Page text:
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Lab Mom

Lab Mom spent 15 years as a Lab Manager in Academia before off-tracking in 2010 to stay at home with her two daughters. She blogs about the juggling act of motherhood and a science career, which encompasses a lot more then the cliche work-life balance.

My posts are presented as opinion and commentary and do not represent the views of LabSpaces Productions, LLC, my employer, or my educational institution.

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Tuesday, January 4, 2011

Over on my personal blog I have been lamenting the fact I live in a 100 year old house and absolutely hate what a money pit it has become.  To put in perspective how long ago 100 years really is, I looked up a few facts about life in 1905 (the year my money pit was built) .

"When this house was built Teddy Roosevelt was president, there were only 45 states in the Union, most people still drove a horse and buggy, and milk cost 14 cents per gallon. It was the age of the Victorians. Automobiles, the railroad, radio, the world series, airplanes and indoor plumbing were all in their infancy. Albert Einstein still hadn't finalized the theory of relativity, and William Bateson suggested the term "genetics" for the very first time. The average weekly salary was $12.98 and the average life expectancy was 47 years. Child labor and racial segregation were prevalent and women wouldn't be given the right to vote for another 15 years."

Maybe I'm just young (please tell me I'm still young!) but it seems like the very distant past.  Unrelatable.

Or is it?

I was fascinated when I came accross the editorial in the latest issue of The Lancet, which looks back 100 years at Squire Sprigge's editorial in the Jan. 7, 1911 issue.  It seems that the more things change, the more they stay the same.

Sure there are ideas which are clearly incorrect in hindsight (the excitement over aquisition of an X-ray machine to be used in the treatment of ringworm) and cutting-edge advances we take for granted today (treatments for rabies, diphtheria, and the plague) but there are also topics which are timely even now.

Articles in the 1911 included topics such as the quest for a cancer cure, concerns over food safety, and the debate on how to provide affordable healthcare for the entire population. Those are issues we still see in the headlines today, and the wars rage on.  The 1900's struggle to find a cure for tuburculosis parallells our current fight against HIV, and although sometimes it seems we are moving at a snail's pace, it is amazing how far a snail can travel in 100 years.  Sure our tools may have changed, but our goals have not.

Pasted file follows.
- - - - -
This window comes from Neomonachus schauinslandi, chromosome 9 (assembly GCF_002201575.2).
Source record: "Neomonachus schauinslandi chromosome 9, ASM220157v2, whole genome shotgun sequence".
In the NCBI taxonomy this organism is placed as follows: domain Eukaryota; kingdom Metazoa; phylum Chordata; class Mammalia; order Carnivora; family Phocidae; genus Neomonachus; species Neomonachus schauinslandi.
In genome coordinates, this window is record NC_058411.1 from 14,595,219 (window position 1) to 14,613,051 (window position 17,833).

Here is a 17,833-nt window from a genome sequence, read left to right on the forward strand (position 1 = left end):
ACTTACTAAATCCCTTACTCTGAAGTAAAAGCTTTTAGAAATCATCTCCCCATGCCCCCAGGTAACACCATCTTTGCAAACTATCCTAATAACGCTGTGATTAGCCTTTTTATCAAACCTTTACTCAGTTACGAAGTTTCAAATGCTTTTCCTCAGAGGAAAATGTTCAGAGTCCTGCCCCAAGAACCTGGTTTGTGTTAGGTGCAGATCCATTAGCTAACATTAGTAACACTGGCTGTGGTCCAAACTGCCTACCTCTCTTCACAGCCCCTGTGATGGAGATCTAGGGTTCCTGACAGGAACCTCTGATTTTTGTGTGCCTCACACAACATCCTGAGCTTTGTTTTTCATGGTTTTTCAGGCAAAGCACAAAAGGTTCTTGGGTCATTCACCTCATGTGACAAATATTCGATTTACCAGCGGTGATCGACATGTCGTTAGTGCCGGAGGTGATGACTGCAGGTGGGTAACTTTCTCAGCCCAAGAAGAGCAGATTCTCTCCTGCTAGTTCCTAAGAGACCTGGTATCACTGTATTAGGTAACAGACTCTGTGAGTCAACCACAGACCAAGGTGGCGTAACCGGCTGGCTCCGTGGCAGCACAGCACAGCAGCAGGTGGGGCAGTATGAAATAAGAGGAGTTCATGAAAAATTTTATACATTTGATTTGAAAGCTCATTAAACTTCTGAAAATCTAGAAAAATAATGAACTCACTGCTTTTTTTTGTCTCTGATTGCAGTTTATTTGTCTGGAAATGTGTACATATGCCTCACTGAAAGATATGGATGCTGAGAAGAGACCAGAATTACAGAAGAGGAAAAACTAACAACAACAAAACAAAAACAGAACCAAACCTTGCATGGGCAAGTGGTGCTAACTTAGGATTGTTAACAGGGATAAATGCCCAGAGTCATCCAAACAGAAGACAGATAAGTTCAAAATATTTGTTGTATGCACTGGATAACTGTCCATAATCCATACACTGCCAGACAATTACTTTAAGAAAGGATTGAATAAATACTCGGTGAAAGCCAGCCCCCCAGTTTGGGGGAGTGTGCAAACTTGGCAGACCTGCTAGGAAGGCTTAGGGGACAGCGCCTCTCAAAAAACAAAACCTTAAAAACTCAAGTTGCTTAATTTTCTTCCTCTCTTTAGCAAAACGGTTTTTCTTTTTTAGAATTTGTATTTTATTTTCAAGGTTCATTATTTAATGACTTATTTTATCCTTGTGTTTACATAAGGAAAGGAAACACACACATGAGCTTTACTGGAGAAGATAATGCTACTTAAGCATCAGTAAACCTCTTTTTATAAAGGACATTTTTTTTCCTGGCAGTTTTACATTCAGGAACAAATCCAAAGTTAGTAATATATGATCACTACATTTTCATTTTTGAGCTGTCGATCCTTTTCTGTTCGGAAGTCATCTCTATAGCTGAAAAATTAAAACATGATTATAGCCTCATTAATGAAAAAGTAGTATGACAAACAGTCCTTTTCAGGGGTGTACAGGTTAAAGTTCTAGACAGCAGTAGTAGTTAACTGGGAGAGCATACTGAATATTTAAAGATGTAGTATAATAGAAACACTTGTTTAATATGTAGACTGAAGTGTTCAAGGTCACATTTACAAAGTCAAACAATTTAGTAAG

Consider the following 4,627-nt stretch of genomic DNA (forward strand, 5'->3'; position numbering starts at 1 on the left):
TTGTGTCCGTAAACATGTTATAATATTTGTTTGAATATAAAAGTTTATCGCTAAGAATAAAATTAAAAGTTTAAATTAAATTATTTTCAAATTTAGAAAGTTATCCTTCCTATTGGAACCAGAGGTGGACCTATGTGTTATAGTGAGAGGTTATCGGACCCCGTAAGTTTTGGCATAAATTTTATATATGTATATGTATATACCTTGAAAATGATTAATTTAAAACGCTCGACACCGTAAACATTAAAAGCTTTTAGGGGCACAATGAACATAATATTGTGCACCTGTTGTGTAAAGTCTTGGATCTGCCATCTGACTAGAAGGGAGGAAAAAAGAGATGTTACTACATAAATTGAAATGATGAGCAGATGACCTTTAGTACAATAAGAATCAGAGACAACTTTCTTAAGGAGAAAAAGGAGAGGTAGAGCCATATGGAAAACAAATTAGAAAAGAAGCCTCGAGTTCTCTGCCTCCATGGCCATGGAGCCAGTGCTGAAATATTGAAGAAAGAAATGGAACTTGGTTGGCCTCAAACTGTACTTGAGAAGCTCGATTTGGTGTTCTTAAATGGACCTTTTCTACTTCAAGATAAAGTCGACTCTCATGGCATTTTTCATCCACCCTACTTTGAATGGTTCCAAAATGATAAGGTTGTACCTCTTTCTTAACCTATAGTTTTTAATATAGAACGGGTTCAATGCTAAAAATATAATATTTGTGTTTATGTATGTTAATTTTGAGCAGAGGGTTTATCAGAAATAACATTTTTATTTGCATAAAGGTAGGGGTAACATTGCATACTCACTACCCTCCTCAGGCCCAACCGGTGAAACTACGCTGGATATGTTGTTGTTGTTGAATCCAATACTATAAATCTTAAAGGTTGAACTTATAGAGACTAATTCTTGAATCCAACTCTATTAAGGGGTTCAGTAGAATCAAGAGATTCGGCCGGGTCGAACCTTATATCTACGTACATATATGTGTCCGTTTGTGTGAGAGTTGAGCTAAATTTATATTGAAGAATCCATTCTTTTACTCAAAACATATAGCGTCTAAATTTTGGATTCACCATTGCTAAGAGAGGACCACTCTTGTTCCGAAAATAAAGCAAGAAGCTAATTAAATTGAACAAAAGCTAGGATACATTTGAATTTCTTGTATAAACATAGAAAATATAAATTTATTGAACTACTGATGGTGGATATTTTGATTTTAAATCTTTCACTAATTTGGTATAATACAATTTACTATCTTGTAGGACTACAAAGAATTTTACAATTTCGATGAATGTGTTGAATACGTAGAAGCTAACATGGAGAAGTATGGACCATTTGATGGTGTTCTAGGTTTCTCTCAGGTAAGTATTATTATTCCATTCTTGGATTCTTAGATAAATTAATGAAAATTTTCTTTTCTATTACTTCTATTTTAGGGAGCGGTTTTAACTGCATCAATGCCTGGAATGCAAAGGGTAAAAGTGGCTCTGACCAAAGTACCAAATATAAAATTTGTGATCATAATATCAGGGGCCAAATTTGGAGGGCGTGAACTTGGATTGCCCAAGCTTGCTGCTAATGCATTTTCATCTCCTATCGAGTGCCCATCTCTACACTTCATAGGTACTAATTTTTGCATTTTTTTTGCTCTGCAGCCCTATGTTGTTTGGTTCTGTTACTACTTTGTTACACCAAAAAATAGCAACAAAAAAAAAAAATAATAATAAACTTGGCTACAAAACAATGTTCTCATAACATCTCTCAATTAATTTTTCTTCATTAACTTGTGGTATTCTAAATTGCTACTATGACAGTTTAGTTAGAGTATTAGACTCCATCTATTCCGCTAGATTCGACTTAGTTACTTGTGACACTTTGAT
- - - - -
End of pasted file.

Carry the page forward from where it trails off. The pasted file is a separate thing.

So I will admit I may have jumped the gun when I complained that I couldn't realate to the Victorians because I "didn't use an outhouse and have a good chance of dying in childbirth or from the flu" but maybe we do have a little more in common than I would care to admit.  That being said, I still don't want to live in their houses, I can't relate that much.

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Haha.. I love this post! Great stuff LM! I especially like the part where you say 'drove a horse'

Yes, I agree, we have come a ridiculously long way in just a few years time.. I hope we don't accidentally end ourselves without noticing though. It is amazing how quickly we become accustomed to new technology and take it for granted, and expect more new amazing stuff on demand. It's pretty cool we've been able to deliver on that.

And yes, indoor plumbing is highly underrated.

Thomas Joseph
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The 1900's struggle to find a cure for tuburculosis ...

Give it a few more years and we'll probably be back around to this one.

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When you put your house in this perspective, it really made me think, wow. It is funny how some things are still the same, like the concerns for healthcare and disease, and yet, some things kids born today will know nothing about- like having a house phone or listening to music on records.

Old homes can be fun and have a lot of character, but I'm with you when it comes to living in an old home. No thanks!

Genomic Repairman
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Thomas Joseph said:

The 1900's struggle to find a cure for tuburculosis ...

Give it a few more years and we'll probably be back around to this one.

That's no damn joke, where I live TB is a serious issue.


Dub C Med School
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Genomic Repairman said:

Thomas Joseph said:

The 1900's struggle to find a cure for tuburculosis ...

Give it a few more years and we'll probably be back around to this one.

That's no damn joke, where I live TB is a serious issue.


We're seeing it crop up more and more in HIV+ individuals around the Bay Area.  Beginnings of an effing nightmare.

Great post, LM.  I love sociological forays like this, trying to relate past and present.



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Definitely indoor plumbing is highly underrated!!

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